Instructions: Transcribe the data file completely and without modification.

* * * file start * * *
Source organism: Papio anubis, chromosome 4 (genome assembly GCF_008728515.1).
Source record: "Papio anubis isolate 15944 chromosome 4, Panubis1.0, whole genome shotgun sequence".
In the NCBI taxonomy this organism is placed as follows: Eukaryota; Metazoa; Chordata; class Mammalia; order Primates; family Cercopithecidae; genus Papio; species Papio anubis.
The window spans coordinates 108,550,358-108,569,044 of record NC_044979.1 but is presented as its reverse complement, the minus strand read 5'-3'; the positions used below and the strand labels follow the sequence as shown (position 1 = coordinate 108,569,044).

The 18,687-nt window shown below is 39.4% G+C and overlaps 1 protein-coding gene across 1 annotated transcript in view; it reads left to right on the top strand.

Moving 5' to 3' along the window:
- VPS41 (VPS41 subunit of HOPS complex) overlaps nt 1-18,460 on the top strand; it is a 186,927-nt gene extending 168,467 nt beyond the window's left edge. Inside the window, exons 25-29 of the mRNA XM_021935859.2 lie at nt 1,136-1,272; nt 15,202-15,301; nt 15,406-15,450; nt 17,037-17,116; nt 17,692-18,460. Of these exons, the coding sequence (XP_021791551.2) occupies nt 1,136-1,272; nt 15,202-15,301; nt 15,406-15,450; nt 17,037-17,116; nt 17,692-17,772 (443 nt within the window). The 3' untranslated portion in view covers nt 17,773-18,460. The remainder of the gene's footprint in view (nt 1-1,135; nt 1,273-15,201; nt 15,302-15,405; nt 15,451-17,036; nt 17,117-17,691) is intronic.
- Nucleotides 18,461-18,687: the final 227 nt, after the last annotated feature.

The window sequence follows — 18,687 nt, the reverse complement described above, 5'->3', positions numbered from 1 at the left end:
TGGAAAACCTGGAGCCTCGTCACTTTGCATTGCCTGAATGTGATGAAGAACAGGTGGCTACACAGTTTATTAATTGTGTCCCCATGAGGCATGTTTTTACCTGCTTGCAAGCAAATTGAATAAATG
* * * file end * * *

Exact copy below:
Source organism: Papio anubis, chromosome 4 (genome assembly GCF_008728515.1).
Source record: "Papio anubis isolate 15944 chromosome 4, Panubis1.0, whole genome shotgun sequence".
In the NCBI taxonomy this organism is placed as follows: Eukaryota; Metazoa; Chordata; class Mammalia; order Primates; family Cercopithecidae; genus Papio; species Papio anubis.
The window spans coordinates 108,550,358-108,569,044 of record NC_044979.1 but is presented as its reverse complement, the minus strand read 5'-3'; the positions used below and the strand labels follow the sequence as shown (position 1 = coordinate 108,569,044).

The 18,687-nt window shown below is 39.4% G+C and overlaps 1 protein-coding gene across 1 annotated transcript in view; it reads left to right on the top strand.

Moving 5' to 3' along the window:
- VPS41 (VPS41 subunit of HOPS complex) overlaps nt 1-18,460 on the top strand; it is a 186,927-nt gene extending 168,467 nt beyond the window's left edge. Inside the window, exons 25-29 of the mRNA XM_021935859.2 lie at nt 1,136-1,272; nt 15,202-15,301; nt 15,406-15,450; nt 17,037-17,116; nt 17,692-18,460. Of these exons, the coding sequence (XP_021791551.2) occupies nt 1,136-1,272; nt 15,202-15,301; nt 15,406-15,450; nt 17,037-17,116; nt 17,692-17,772 (443 nt within the window). The 3' untranslated portion in view covers nt 17,773-18,460. The remainder of the gene's footprint in view (nt 1-1,135; nt 1,273-15,201; nt 15,302-15,405; nt 15,451-17,036; nt 17,117-17,691) is intronic.
- Nucleotides 18,461-18,687: the final 227 nt, after the last annotated feature.

The window sequence follows — 18,687 nt, the reverse complement described above, 5'->3', positions numbered from 1 at the left end:
TGGAAAACCTGGAGCCTCGTCACTTTGCATTGCCTGAATGTGATGAAGAACAGGTGGCTACACAGTTTATTAATTGTGTCCCCATGAGGCATGTTTTTACCTGCTTGCAAGCAAATTGAATAAATG